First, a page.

Role for Complement as an Intermediate Between C-Reactive Protein and Intercellular Adhesion Molecule-1 Expression?
To the Editor:
The link between C-reactive protein (CRP) and cardiovascular disease (CVD) often is considered to be indirect in that it reflects an epiphenomenon. A direct proinflammatory role of CRP, however, may also explain the associations between CRP and CVD.1 The recent article by Pasceri et al2 regarding the proinflammatory effect of CRP on human endothelial cells provides additional arguments for such a proinflammatory role for CRP. It also raises several intriguing questions, however.
In the study by Pasceri et al,2 the CRP-induced expression of intercellular adhesion molecule-1 (ICAM-1) by endothelial cells appeared to be dependent on the presence of human serum, which implies the involvement of a serum factor. Though it remains to be identified, this serum factor may be activated complement, in view of the fact that upregulation of ICAM-1 by complement in vivo has been described previously.3 Also, our observations regarding ICAM-1 expression in human infarcted myocardium4 fit with such a role of complement, inasmuch as this expression was only found in areas that were positive for complement.
A role for complement as an intermediate between CRP and ICAM-1 expression requires that the former is able to activate complement. Indeed, a number of studies have provided evidence for this effect of CRP. For example, CRP and activated complement show similar localization patterns in human infarcted myocardium, and patients with acute myocardial infarction (AMI) have detectable plasma levels of CRP-complement complexes; these complexes are specific markers for CRP-mediated complement activation in vivo (personal observations). Furthermore, homogenates of human infarcted myocardium (from patients who died after AMI) contain elevated levels of CRP-complement complexes (personal observations). Finally, Griselli et al5 recently demonstrated that human CRP increases infarction size in a complement-dependent fashion in a rat model of AMI. Together, these data fit with a scenario in which CRP enhances inflammation in CVD by activating complement, which, among other effects, stimulates the expression of ICAM-1.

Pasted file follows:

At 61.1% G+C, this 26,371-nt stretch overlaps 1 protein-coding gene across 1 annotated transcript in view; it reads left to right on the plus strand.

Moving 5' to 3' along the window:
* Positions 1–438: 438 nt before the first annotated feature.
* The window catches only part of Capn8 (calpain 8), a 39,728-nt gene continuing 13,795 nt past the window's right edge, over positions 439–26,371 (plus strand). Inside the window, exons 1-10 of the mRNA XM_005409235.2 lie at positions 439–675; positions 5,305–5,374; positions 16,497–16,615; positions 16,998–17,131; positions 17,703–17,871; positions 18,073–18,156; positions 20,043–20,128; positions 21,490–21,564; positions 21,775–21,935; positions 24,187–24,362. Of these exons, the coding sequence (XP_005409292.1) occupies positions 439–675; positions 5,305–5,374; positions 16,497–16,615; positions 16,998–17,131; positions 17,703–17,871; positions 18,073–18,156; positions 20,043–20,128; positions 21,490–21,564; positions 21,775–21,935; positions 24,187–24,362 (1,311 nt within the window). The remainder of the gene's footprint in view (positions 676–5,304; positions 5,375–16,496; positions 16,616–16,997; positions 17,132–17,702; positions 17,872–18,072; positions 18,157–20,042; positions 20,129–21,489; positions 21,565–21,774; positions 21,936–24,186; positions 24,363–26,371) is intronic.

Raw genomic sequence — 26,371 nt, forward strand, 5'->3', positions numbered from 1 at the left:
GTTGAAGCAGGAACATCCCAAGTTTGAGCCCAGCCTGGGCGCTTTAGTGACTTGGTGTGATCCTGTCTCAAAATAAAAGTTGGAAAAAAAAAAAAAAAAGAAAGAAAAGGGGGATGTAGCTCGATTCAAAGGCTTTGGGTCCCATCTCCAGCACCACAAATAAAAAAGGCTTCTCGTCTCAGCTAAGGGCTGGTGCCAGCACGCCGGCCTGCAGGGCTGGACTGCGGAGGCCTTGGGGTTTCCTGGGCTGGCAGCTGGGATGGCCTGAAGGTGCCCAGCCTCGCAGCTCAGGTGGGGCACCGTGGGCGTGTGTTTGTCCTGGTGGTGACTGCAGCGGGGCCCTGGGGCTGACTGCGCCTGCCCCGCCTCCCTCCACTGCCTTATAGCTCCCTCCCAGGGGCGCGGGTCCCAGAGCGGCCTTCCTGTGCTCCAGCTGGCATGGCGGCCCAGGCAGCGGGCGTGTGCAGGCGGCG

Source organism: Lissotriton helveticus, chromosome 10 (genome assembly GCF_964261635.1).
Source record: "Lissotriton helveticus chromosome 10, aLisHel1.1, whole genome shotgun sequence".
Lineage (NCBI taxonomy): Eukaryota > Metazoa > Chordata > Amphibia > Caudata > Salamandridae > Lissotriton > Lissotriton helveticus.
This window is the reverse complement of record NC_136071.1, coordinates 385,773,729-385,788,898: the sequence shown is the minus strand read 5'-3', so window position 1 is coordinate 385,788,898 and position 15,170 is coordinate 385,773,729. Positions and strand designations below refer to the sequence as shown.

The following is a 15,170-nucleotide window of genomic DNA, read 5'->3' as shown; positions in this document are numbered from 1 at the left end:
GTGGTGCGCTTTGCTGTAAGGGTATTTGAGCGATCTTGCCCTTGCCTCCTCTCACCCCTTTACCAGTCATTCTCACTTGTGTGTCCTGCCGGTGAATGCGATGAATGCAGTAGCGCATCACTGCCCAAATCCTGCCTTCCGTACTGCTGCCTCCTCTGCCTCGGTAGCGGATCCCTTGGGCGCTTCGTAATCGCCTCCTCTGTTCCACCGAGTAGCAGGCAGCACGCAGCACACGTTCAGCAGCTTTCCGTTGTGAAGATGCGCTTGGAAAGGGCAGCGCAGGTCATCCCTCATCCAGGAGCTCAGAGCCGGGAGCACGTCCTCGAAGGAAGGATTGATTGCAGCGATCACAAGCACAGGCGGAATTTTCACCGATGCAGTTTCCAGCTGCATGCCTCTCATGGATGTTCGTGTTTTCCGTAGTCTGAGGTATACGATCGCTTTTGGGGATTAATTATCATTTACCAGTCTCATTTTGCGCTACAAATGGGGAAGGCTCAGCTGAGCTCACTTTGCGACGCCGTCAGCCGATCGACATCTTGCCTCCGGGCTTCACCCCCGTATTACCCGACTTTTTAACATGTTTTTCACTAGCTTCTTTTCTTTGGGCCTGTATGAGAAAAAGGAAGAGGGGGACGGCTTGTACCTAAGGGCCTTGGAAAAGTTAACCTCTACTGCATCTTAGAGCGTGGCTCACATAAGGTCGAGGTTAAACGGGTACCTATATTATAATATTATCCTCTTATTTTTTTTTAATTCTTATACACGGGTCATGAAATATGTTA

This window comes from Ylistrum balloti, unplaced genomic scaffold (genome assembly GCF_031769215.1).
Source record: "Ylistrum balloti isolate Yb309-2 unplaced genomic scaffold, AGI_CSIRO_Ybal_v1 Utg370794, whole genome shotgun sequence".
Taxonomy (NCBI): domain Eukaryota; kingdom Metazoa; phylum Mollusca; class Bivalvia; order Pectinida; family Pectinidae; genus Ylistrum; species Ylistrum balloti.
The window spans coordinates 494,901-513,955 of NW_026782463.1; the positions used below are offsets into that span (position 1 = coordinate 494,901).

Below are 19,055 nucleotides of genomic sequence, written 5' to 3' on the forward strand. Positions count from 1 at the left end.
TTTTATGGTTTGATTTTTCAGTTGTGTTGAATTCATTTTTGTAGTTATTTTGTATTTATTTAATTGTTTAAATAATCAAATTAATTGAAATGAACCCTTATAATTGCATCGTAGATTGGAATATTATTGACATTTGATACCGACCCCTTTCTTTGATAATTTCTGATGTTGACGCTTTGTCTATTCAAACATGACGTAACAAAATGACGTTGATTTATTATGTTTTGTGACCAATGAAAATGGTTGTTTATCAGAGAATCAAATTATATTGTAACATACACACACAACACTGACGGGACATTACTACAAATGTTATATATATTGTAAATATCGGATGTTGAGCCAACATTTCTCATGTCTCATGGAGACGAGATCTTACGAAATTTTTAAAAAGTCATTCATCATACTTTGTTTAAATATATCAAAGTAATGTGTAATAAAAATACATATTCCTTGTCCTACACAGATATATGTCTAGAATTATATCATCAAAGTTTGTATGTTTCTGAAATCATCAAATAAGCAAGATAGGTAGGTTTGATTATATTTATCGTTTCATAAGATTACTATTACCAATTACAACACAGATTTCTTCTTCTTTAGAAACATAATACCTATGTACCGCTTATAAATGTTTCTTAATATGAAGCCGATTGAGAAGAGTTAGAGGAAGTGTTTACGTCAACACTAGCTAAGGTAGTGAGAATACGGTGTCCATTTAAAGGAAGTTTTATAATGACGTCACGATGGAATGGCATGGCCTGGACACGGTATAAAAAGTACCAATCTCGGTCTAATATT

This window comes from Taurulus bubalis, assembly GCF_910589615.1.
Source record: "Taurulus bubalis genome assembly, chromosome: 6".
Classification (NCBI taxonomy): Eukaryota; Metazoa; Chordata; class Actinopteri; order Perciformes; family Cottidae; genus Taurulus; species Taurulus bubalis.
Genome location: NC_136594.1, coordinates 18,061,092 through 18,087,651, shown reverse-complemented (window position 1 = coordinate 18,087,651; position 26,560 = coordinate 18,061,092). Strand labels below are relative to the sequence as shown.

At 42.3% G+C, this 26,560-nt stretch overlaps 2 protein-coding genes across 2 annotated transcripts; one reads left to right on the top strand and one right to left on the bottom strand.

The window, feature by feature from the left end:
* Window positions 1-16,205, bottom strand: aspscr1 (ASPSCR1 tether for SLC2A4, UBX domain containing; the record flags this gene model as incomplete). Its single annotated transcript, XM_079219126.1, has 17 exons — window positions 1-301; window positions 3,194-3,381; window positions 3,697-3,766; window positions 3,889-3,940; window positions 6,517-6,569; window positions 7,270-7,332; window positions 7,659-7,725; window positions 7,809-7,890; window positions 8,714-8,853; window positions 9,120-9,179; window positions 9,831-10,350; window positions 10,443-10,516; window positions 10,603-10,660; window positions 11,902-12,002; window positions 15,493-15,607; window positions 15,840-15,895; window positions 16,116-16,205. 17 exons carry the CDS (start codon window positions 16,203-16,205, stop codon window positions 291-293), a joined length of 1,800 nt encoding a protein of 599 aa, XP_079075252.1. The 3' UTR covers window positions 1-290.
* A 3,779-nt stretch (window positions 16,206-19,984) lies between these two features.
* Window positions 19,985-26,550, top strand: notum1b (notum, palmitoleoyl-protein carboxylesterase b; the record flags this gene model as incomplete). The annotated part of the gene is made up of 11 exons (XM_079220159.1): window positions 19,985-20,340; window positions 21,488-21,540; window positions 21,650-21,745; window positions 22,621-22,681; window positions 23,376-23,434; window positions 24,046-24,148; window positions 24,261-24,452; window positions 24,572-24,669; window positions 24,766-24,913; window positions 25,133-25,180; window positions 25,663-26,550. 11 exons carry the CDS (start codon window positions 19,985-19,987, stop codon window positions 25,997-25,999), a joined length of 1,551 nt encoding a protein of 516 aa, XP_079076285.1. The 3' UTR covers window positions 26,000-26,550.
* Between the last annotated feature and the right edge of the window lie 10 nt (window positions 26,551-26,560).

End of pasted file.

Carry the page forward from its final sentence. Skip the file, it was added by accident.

Pasceri et al2 studied the expression of ICAM-1 in human endothelial cells. In the immunohistochemical study referred to above, we found ICAM-1 localization both in endothelial cells and in cardiomyocytes in infarcted parts of human myocardium.4 Thus, CRP/complement-dependent expression of ICAM-1 in CVD may not be limited to endothelial cells.
The exact explanation for the link between CRP and CVD still is under investigation. The study by Pasceri et al2 once more emphasizes that the proinflammatory effects of CRP may be pivotal in the inflammatory cascades involved in CVD. Interventional studies should reveal whether these proinflammatory effects are clinically important.
Lagrand WK, Visser CA, Hermens WT, et al. C-reactive protein as a cardiovascular risk factor: more than an epiphenomenon? Circulation. 1999; 100: 96–102.
Pasceri V, Willerson JT, Yeh ETH. Direct proinflammatory effect of C-reactive protein on human endothelial cells. Circulation. 2000; 102: 2165–2168.
Vaporciyan AA, Mulligan MS, Warren JS, et al. Upregulation of lung vascular ICAM-1 in rats is complement dependent. J Immunol. 1995; 155: 1442–1449.
Niessen HWM, Lagrand WK, Visser CA, et al. Upregulation of ICAM-1 on cardiomyocytes in jeopardized human myocardium during infarction. Cardiovasc Res. 1999; 41: 603–610.
Griselli M, Herbert J, Hutchinson WL, et al. C-reactive protein and complement are important mediators of tissue damage in acute myocardial infarction. J Exp Med. 1999; 190: 1733–1739.